The enmity between Sadr and Asaib Ahl al-Haq dates back to 2005 when Asaib's leader, Qais Khazali, defected from the Mahdi Army, which was then Sadr's armed wing, to found his own paramilitary force. 

Asaib Ahl al-Haq attracted a large number of elite fighters who defected from the Mahdi Army, and ever since the two have occasionally exchanged bloody terminations.

'Our information confirmed that what happened to Ellayawi was planned, and any reaction from our men could have led to engaging in a losing battle with the Sadrists'

- A close associate of Khazali

Video footage taken by protesters and observers on 25 October suggest it was Sadrists who played a leading role in the violence that killed Ellayawi.

In the wake of the incident, Khazali, who has a reputation of being daring, confrontational and sly, ordered his men to retrieve and bury their comrades and "disappear completely from the scene until further notice," one of Khazali's close associates told MEE.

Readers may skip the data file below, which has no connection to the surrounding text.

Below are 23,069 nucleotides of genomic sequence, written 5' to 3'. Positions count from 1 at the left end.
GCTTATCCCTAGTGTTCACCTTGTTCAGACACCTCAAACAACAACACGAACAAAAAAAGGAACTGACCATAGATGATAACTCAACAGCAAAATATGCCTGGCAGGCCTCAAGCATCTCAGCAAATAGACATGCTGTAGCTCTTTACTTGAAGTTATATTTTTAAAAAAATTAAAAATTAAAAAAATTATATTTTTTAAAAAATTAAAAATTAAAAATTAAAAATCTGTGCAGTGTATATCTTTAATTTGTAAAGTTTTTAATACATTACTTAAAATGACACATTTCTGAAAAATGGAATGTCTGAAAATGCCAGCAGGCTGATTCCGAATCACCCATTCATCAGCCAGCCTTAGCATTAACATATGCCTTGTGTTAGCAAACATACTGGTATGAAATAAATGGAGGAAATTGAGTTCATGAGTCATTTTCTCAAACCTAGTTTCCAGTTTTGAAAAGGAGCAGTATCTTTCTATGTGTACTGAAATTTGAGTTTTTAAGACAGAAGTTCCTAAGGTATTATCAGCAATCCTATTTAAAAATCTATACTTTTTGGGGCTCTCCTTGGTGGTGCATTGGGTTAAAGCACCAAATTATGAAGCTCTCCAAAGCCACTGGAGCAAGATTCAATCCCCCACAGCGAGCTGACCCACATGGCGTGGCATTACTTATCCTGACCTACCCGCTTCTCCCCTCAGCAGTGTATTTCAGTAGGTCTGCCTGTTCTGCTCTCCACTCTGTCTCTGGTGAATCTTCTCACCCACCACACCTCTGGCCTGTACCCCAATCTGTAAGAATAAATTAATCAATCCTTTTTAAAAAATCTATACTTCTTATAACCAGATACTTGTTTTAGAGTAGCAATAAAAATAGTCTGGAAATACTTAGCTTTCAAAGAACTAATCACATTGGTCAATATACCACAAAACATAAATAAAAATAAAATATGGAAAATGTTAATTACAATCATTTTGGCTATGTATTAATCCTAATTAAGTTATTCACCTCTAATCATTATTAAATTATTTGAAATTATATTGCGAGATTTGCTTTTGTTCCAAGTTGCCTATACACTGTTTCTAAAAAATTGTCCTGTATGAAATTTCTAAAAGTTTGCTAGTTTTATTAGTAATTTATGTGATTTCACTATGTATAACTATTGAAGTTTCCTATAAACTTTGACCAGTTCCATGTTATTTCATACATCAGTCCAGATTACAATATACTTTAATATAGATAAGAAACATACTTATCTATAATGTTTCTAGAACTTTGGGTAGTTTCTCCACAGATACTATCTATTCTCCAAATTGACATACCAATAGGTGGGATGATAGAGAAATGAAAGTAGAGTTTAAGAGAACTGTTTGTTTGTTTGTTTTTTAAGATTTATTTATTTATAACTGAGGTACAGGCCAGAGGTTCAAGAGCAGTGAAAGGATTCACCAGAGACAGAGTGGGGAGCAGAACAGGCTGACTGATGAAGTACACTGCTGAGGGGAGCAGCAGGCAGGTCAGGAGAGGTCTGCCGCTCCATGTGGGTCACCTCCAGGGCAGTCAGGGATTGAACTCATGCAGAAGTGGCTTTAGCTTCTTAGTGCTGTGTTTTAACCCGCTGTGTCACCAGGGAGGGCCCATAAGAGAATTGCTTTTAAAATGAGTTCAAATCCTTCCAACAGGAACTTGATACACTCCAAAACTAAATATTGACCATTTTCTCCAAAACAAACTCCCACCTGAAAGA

"Our information confirmed that what happened to Ellayawi was planned, and any reaction from our men could have led to engaging in a losing battle with the Sadrists," Khazali's associate said.

"Khazali's orders were clear and explicit: to leave everything immediately and leave Amara."

In response to Khazali's orders, most of his men left Amara that night, several sources told MEE. But the gates of hell were opened onto protesters and activists who were not even on the scene when the clashes and murders took place.

That November saw four assassination attempts against prominent activists linked to the demonstrations, two of which were successful.

Most notable, was the 6 November killing of Amjad al-Dahamat, who was seen as a mentor figure for many activists and protesters in Amara.

Dahamat and a number of his companions had just finished a meeting with the then police chief when he was intercepted by a black jeep as he left.

One of its occupants fired a torrent of bullets towards Dahamat, three of which downed him, with two others wounding fellow activist Bassam al-Saaidi, police and activists said.

Moqtada al-Sadr listens to Qais Al-Khazali during a joint press conference in 2016 (AFP)
Moqtada al-Sadr listens to Qais al-Khazali during a joint press conference in 2016 (AFP)

A number of Sadrist leaders quickly provided activists with "detailed" information on the perpetrators, who they said were Asaib Ahl al-Haq fighters, and soon the public narrative roundly accused Khazali's men.